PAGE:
On 14-20 July the Farnborough International Air Show takes place, a traditional highlight for the airline. It is likely that Qatar Airways will have on display fully fitted and in the carrier’s paint scheme an Airbus A380, Airbus A350 XWB, Airbus A320, and a Boeing 787. This will be the largest single gathering by any airline at a major international air show ever.
Qatar should have by now put into service an A380. This is now being co-ordinated with the airport opening with the first aircraft not on line until April at the earliest, with two more following quickly. www.qatarairways.com
One of Thailand’s leading hospitality groups, Centara Hotels & Resorts, has made its first move into the Middle East with the opening of a 5-star property at West Bay, in Qatar’s capital Doha.West Bay is a newly developed district in Doha, noted for its dramatic skyline and with easy access to the Corniche and to the airport.
Centara Grand West Bay Hotel Doha has 264 guest rooms and 96 residences, with a great variety of room and apartment styles all under one roof, featuring many family friendly accommodation options including multiple bedroom units and lock-offs, as well as Club level business rooms and a Club Lounge for the discerning business traveller.
A large multi-level entertainment zone on the 29th and 30th floors features a Spa Cenvaree with his and hers facilities, and a fitness and aerobics centre.
An eclectic mix of meeting facilities including a ballroom and a series of smaller meeting rooms and business centre, all on one dedicated floor, is designed to cater to the local, regional and international meeting and MICE market.
Centara’s 5-star Grand brand includes 10 locations within Thailand, as well as Bali, Maldives and Mauritius, with further developments underway in Addis Ababa, Shanghai and Vietnam. www.centarahotelsresorts.com
The timing of the March BTN Cruising Update is perfect in previewing the London Cruise Show Olympia 22-23 March. It is also National Ferry Fortnight running from 15-29 March 2014 with the theme “Join Our Ferry Families” highlighting the best family facilities on board the 12 ferry operators, members of Discover Ferries, who welcome thousands of car-borne families every year. CRUISE DEALS completes this months update.
With P&O’s 2015 Britannia programme now on sale this also seemed a fine opportunity to interview boss David Dingle, who doubles as Chief Executive of Carnival UK, whose parent company is the owner of P&O, Cunard, Holland America, Princess and Seabourn and in total 10 cruise lines.
David started as a trainee at a then very different P&O 28 years ago and has been much the force behind the growth of the UK cruise holiday market over the last decade. He expects around 18m bookings for the total British market this year and further growth in 2015 when Britannia and other new ships arrive.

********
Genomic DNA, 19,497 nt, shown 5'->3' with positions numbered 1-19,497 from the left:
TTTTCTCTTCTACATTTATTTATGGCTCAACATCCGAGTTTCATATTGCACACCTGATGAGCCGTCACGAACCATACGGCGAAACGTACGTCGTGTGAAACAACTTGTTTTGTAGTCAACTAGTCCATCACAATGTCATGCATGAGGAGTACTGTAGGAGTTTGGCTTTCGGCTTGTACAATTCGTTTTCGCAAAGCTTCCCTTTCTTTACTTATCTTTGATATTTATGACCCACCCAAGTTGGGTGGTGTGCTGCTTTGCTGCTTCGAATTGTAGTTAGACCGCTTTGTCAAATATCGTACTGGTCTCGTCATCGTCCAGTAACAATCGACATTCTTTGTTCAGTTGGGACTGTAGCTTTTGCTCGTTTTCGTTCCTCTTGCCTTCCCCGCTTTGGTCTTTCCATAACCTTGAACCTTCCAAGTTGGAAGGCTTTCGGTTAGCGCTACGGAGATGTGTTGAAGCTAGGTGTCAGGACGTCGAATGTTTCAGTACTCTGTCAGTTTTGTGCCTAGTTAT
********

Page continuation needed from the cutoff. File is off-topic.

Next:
London Cruise Show will host the biggest collection of cruise lines and specialist operators to be found under one roof, certainly this side of the Atlantic, and will be packed with exciting new features and attractions for visitors to enjoy. There will also be plenty of special bargains available for the shoulder periods if you book up on the day.
Business Travel News readers can also avail themselves of a special discount deal at just £2 per person entry. Just go to the show website and quote BTN or call 0871 620 4024. The show is open 10:00-17:00 on the Saturday and 10:00-16:00 on the Sunday. For those in the Provinces there are further shows at Manchester Central Hall 13-14 September, Birmingham NEC 20-12 September and Glasgow SECC 4-5 October. There are theatre presentations including Ask the Experts, Meet the Cruise Lines, Small Ship Cruising, the Cruise Show TASTE Experience, all sorts of competitions and upgrade opportunities and what is intriguingly called “The Deck”. There is wine tasting, fashion shows and entertainment. Virtually every cruise line is represented, big and small, ocean going and river experts too – for families, the solo traveller and the adventurer. www.cruisingshow.com www.nationalferryfortnight.co.uk
BRITANNIA Rules The Waves
March 2015 will see the maiden voyage of Britannia, at 141,000 tons the largest P&O ship ever. It will also be greenest yet and has been designed to deliver a much greater level of operational and environmental efficiency. The current ship craze of hull art is taken one step further with a massive Union Jack adorning the bow. A new hull form reduces unit fuel consumption by up to 20%.